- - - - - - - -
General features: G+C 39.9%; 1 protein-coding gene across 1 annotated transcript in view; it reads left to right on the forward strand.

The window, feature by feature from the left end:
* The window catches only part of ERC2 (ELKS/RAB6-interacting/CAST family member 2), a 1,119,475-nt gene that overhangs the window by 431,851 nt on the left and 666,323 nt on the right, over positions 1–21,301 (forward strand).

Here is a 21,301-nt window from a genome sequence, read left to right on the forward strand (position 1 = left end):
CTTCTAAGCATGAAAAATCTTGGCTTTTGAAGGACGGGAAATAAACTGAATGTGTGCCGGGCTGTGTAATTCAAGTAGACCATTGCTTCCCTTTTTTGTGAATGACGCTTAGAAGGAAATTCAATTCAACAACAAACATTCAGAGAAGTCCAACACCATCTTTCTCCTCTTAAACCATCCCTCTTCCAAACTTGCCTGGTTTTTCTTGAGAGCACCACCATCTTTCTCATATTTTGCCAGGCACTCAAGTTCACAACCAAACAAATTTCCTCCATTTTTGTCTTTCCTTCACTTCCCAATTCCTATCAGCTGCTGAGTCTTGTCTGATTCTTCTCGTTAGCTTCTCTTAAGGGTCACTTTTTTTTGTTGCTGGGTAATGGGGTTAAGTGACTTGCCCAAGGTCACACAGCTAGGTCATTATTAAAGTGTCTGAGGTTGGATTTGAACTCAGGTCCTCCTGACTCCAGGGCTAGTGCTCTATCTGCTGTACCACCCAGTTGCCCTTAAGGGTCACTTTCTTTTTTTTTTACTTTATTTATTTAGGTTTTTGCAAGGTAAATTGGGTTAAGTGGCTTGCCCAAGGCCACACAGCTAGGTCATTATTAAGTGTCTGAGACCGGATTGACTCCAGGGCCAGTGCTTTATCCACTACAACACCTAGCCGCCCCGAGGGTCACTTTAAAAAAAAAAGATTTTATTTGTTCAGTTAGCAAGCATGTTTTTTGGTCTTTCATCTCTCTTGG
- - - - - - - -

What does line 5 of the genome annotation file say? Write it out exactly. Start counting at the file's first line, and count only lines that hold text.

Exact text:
CTTCTAAGCATGAAAAATCTTGGCTTTTGAAGGACGGGAAATAAACTGAATGTGTGCCGGGCTGTGTAATTCAAGTAGACCATTGCTTCCCTTTTTTGTGAATGACGCTTAGAAGGAAATTCAATTCAACAACAAACATTCAGAGAAGTCCAACACCATCTTTCTCCTCTTAAACCATCCCTCTTCCAAACTTGCCTGGTTTTTCTTGAGAGCACCACCATCTTTCTCATATTTTGCCAGGCACTCAAGTTCACAACCAAACAAATTTCCTCCATTTTTGTCTTTCCTTCACTTCCCAATTCCTATCAGCTGCTGAGTCTTGTCTGATTCTTCTCGTTAGCTTCTCTTAAGGGTCACTTTTTTTTGTTGCTGGGTAATGGGGTTAAGTGACTTGCCCAAGGTCACACAGCTAGGTCATTATTAAAGTGTCTGAGGTTGGATTTGAACTCAGGTCCTCCTGACTCCAGGGCTAGTGCTCTATCTGCTGTACCACCCAGTTGCCCTTAAGGGTCACTTTCTTTTTTTTTTACTTTATTTATTTAGGTTTTTGCAAGGTAAATTGGGTTAAGTGGCTTGCCCAAGGCCACACAGCTAGGTCATTATTAAGTGTCTGAGACCGGATTGACTCCAGGGCCAGTGCTTTATCCACTACAACACCTAGCCGCCCCGAGGGTCACTTTAAAAAAAAAAGATTTTATTTGTTCAGTTAGCAAGCATGTTTTTTGGTCTTTCATCTCTCTTGG